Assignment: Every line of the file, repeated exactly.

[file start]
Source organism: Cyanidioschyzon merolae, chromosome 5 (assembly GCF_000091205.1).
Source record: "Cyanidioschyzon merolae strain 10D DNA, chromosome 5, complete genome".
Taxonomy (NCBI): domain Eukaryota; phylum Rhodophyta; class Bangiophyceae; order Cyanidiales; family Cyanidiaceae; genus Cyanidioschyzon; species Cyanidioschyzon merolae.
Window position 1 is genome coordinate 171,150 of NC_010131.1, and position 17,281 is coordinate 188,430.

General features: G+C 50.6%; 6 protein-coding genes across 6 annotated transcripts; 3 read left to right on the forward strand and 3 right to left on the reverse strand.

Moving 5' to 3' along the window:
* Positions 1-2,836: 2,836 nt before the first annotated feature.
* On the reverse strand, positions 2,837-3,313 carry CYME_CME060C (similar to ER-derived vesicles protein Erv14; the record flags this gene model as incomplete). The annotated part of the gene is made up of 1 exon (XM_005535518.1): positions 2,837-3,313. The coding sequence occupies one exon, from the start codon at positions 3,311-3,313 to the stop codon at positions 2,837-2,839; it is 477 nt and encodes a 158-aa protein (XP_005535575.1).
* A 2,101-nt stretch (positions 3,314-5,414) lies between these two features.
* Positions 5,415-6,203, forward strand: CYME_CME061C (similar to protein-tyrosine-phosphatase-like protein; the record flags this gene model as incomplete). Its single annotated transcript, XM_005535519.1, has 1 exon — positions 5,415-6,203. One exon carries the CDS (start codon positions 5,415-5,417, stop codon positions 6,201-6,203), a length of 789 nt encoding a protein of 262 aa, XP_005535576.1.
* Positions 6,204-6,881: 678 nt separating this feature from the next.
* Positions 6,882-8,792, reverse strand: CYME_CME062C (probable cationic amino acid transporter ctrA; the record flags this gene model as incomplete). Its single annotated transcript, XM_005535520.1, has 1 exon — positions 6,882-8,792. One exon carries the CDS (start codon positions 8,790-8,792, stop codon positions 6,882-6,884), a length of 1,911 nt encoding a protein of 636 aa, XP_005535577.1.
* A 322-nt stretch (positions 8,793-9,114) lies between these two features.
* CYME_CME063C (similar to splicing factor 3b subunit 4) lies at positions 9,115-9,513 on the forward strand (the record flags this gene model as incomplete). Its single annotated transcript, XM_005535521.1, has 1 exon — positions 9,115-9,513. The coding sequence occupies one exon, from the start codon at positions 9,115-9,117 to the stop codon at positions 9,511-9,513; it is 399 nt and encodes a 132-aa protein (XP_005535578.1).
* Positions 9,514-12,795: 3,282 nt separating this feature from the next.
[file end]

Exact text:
Source organism: Cyanidioschyzon merolae, chromosome 5 (assembly GCF_000091205.1).
Source record: "Cyanidioschyzon merolae strain 10D DNA, chromosome 5, complete genome".
Taxonomy (NCBI): domain Eukaryota; phylum Rhodophyta; class Bangiophyceae; order Cyanidiales; family Cyanidiaceae; genus Cyanidioschyzon; species Cyanidioschyzon merolae.
Window position 1 is genome coordinate 171,150 of NC_010131.1, and position 17,281 is coordinate 188,430.

General features: G+C 50.6%; 6 protein-coding genes across 6 annotated transcripts; 3 read left to right on the forward strand and 3 right to left on the reverse strand.

Moving 5' to 3' along the window:
* Positions 1-2,836: 2,836 nt before the first annotated feature.
* On the reverse strand, positions 2,837-3,313 carry CYME_CME060C (similar to ER-derived vesicles protein Erv14; the record flags this gene model as incomplete). The annotated part of the gene is made up of 1 exon (XM_005535518.1): positions 2,837-3,313. The coding sequence occupies one exon, from the start codon at positions 3,311-3,313 to the stop codon at positions 2,837-2,839; it is 477 nt and encodes a 158-aa protein (XP_005535575.1).
* A 2,101-nt stretch (positions 3,314-5,414) lies between these two features.
* Positions 5,415-6,203, forward strand: CYME_CME061C (similar to protein-tyrosine-phosphatase-like protein; the record flags this gene model as incomplete). Its single annotated transcript, XM_005535519.1, has 1 exon — positions 5,415-6,203. One exon carries the CDS (start codon positions 5,415-5,417, stop codon positions 6,201-6,203), a length of 789 nt encoding a protein of 262 aa, XP_005535576.1.
* Positions 6,204-6,881: 678 nt separating this feature from the next.
* Positions 6,882-8,792, reverse strand: CYME_CME062C (probable cationic amino acid transporter ctrA; the record flags this gene model as incomplete). Its single annotated transcript, XM_005535520.1, has 1 exon — positions 6,882-8,792. One exon carries the CDS (start codon positions 8,790-8,792, stop codon positions 6,882-6,884), a length of 1,911 nt encoding a protein of 636 aa, XP_005535577.1.
* A 322-nt stretch (positions 8,793-9,114) lies between these two features.
* CYME_CME063C (similar to splicing factor 3b subunit 4) lies at positions 9,115-9,513 on the forward strand (the record flags this gene model as incomplete). Its single annotated transcript, XM_005535521.1, has 1 exon — positions 9,115-9,513. The coding sequence occupies one exon, from the start codon at positions 9,115-9,117 to the stop codon at positions 9,511-9,513; it is 399 nt and encodes a 132-aa protein (XP_005535578.1).
* Positions 9,514-12,795: 3,282 nt separating this feature from the next.